“Blog” is a shortened version of the term “web log”. To me a log is a record of what happened when. I keep a log of all checkered eye phone calls for example, containing dates, phone numbers, and details of the conversations. I’m noticing that the common use of the term log in the contemporary word blog is different. This is why I have felt like I should choose a topic that is relevant to the Checkered Eye Project (CEP) and write a little essay or article each month.
I think writing stuff like that is fine however I think I will go more toward the roots of the word blog and do a bit of simply logging what’s been going on.
Some of the entries may be brief like: All the CEP did this month was send orders, including one for a custom t-shirt bearing the checkered eye, had a few conversations with an enthusiastic supporter of the CEP who works for CNIB, and got the Mount Forest Chamber of Commerce to publish a blurb. Some might be even more brief but really exciting like: This month I was invited to a face to face meeting with the Senior Director of Health and Wellness Promotion at Loblaws Company Limited where she agreed to come up with a “communication” regarding the checkered eye and its meaning for distribution in 2016.
So, sometimes I may still write an essay. Other times I’ll record the CEP activities of the month. You never know, I may still post a photo or two.
In case you’re wondering, all of the above noted CEP activities did happen in September 2015.
Beautiful but hazardous for blind people
I was walking along the main street in my little town the other day and encountered a tall gentleman using a mobility cane. Being familiar with the surroundings I wanted to caution him about the hanging flower baskets. Not all but some of them are directly over the sidewalks and as the season goes on they hang lower and lower. I introduced myself and mentioned that I’m on the town’s accessibility advisory committee and asked if he had encountered any of the low hanging flowers. He said that they hadn’t caused him any difficulty.
As we chatted I learned that his name was Bruce and that he had lost a significant amount of vision only a year and a half ago and that he and I have very different visual impairments. He has only central vision and I have only peripheral.
So for Bruce obstacles that protrude into walkways or that overhang them can be particularly hazardous. When a person uses a mobility cane, it only detects things on or very near the ground. Overhead baskets, awnings, and signage are often undetectable and can cause injury.
So before we parted I also warned Bruce about an outdoor patio nearby, where the sun umbrellas extend outside their fenced off area, and were likely at about eye level for him. I had gone into this particular restaurant and explained this hazard to one of their managers but the umbrellas remain in the same location and height.
I understand how it would not occur to many people that these types of things would be a problem for a blind person. Fewer than three percent of Canadians have a vision disability so we can’t expect everyone else to know what we need or what causes us difficulty. Speaking up can help. I get a bit cranky when I feel like I might have to throw myself on the ground and kick and scream, and even then I may not get results.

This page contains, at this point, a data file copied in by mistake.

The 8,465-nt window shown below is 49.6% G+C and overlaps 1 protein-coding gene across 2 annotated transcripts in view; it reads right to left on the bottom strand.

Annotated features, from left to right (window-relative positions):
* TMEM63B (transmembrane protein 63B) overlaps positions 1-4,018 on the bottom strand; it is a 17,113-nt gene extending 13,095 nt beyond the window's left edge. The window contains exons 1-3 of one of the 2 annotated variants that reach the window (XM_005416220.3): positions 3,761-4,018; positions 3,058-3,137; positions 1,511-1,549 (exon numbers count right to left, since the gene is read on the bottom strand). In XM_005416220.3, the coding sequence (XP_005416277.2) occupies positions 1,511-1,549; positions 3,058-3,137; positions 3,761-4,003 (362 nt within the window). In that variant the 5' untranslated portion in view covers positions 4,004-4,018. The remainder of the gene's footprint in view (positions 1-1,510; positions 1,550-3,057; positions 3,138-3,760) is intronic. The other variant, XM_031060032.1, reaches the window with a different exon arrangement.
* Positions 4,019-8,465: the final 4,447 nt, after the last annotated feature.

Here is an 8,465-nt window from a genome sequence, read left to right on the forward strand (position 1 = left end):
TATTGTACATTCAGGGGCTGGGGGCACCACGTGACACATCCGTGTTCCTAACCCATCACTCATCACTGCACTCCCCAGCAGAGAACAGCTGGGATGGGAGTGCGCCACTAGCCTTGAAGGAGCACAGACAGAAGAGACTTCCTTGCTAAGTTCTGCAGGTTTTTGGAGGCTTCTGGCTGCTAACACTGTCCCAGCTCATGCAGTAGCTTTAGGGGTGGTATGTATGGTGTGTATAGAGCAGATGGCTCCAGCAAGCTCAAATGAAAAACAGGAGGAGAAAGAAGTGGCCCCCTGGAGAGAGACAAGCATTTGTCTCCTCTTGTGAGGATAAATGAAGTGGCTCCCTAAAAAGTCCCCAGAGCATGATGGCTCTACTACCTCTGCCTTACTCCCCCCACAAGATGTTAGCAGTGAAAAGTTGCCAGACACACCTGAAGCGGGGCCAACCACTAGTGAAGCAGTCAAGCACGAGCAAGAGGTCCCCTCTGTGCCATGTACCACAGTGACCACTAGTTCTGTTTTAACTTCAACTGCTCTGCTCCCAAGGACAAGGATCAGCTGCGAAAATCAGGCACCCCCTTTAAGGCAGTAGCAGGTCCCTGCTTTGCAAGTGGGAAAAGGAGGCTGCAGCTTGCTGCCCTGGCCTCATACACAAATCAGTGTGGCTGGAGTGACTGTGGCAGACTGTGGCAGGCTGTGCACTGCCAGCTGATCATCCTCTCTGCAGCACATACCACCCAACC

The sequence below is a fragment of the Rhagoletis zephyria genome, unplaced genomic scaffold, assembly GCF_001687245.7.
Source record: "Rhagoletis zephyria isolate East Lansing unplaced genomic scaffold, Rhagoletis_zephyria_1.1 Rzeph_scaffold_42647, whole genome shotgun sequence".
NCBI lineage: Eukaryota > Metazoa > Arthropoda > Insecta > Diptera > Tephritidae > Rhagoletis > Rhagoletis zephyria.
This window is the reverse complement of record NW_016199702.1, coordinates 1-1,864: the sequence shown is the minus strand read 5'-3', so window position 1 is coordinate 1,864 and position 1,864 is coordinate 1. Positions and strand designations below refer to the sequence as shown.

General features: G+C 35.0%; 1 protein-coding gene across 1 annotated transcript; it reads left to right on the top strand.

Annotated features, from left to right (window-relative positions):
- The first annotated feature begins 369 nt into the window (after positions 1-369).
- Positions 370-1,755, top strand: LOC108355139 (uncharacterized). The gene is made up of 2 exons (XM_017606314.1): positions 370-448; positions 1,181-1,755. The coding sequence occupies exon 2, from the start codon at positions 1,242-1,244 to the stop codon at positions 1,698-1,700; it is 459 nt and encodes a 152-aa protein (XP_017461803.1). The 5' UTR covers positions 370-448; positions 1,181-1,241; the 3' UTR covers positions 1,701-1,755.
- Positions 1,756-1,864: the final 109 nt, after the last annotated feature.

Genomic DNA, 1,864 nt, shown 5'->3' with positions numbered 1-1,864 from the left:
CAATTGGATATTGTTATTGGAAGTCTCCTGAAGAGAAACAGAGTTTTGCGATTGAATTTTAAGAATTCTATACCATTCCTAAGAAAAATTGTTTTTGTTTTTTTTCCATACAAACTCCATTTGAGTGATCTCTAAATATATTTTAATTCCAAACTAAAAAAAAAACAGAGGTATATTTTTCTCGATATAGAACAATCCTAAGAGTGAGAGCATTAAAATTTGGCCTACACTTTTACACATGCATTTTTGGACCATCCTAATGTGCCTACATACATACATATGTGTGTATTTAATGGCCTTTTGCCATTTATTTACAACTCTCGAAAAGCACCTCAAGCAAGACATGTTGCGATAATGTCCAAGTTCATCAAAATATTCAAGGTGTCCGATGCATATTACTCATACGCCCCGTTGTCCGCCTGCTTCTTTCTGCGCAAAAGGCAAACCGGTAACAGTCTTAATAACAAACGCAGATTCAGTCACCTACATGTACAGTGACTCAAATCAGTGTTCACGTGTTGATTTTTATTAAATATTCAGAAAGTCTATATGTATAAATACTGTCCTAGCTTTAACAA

Oh well, the kicking and screaming will continue!
Any time I travel alone on an airline I always call ahead to request assistance and I always have my white ID cane in hand when I arrive. I only carry the cane so people recognize my blindness, as it is not apparent. It usually serves its intended purpose however, once people notice that I can see quite a bit, the cane as a symbol sometimes seems to lose its validity.
On my recent trip, since carrying the cane along with luggage can be a challenge, I decided to try going without it.
So when I called to inform the airline that I’m a disabled traveler and would need assistance, I told them that I don’t use a white cane but that I wear a checkered eye symbol instead. I informed them that this was a wearable symbol for low vision and that they could see it at checkeredeye.com.
Since I had made arrangements for assistance by phone there was no need to make explanations to the service personnel once we met. I took each opportunity to ask these staff members if they already knew the checkered eye and to my delight, some of them did.
So the checkered eye was as effective as the ID cane in regards to the assistive staff. The only time I used the ID cane was when, after an assistant had shown me where the ladies room was and I told her I could find my way back to the waiting area, I had it in hand so the other travelers would allow me back into the “special” seating area without explanation. I was very glad I had the white cane for that situation because it was a very crowded time and people had moved into the area where we disabled travelers had been placed, including into my seat. As soon as they saw me with my cane they very politely excused themselves. Phew!
I am now reaching out to cruise lines in hopes that they also will accept checkered eye information to distribute to their staff and be able to add that bit of understanding to customer care for their demographic which likely has a relatively high percentage of people with low vision. Fingers crossed!